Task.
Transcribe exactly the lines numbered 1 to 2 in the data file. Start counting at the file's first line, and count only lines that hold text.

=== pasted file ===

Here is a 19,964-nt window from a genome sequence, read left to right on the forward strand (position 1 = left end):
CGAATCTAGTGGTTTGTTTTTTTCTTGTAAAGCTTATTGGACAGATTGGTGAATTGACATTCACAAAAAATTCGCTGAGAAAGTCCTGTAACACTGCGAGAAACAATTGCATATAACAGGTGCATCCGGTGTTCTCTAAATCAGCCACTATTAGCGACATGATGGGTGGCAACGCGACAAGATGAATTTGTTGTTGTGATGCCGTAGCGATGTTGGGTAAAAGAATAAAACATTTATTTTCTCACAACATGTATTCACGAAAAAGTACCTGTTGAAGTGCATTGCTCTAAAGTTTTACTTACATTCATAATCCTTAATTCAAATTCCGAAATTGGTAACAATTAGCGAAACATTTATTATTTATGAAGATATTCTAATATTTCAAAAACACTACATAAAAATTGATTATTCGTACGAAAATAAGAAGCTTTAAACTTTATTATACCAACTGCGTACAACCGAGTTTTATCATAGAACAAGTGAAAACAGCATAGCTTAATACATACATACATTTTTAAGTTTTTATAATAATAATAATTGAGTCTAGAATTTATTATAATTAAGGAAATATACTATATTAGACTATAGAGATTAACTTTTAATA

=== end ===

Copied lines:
Here is a 19,964-nt window from a genome sequence, read left to right on the forward strand (position 1 = left end):
CGAATCTAGTGGTTTGTTTTTTTCTTGTAAAGCTTATTGGACAGATTGGTGAATTGACATTCACAAAAAATTCGCTGAGAAAGTCCTGTAACACTGCGAGAAACAATTGCATATAACAGGTGCATCCGGTGTTCTCTAAATCAGCCACTATTAGCGACATGATGGGTGGCAACGCGACAAGATGAATTTGTTGTTGTGATGCCGTAGCGATGTTGGGTAAAAGAATAAAACATTTATTTTCTCACAACATGTATTCACGAAAAAGTACCTGTTGAAGTGCATTGCTCTAAAGTTTTACTTACATTCATAATCCTTAATTCAAATTCCGAAATTGGTAACAATTAGCGAAACATTTATTATTTATGAAGATATTCTAATATTTCAAAAACACTACATAAAAATTGATTATTCGTACGAAAATAAGAAGCTTTAAACTTTATTATACCAACTGCGTACAACCGAGTTTTATCATAGAACAAGTGAAAACAGCATAGCTTAATACATACATACATTTTTAAGTTTTTATAATAATAATAATTGAGTCTAGAATTTATTATAATTAAGGAAATATACTATATTAGACTATAGAGATTAACTTTTAATA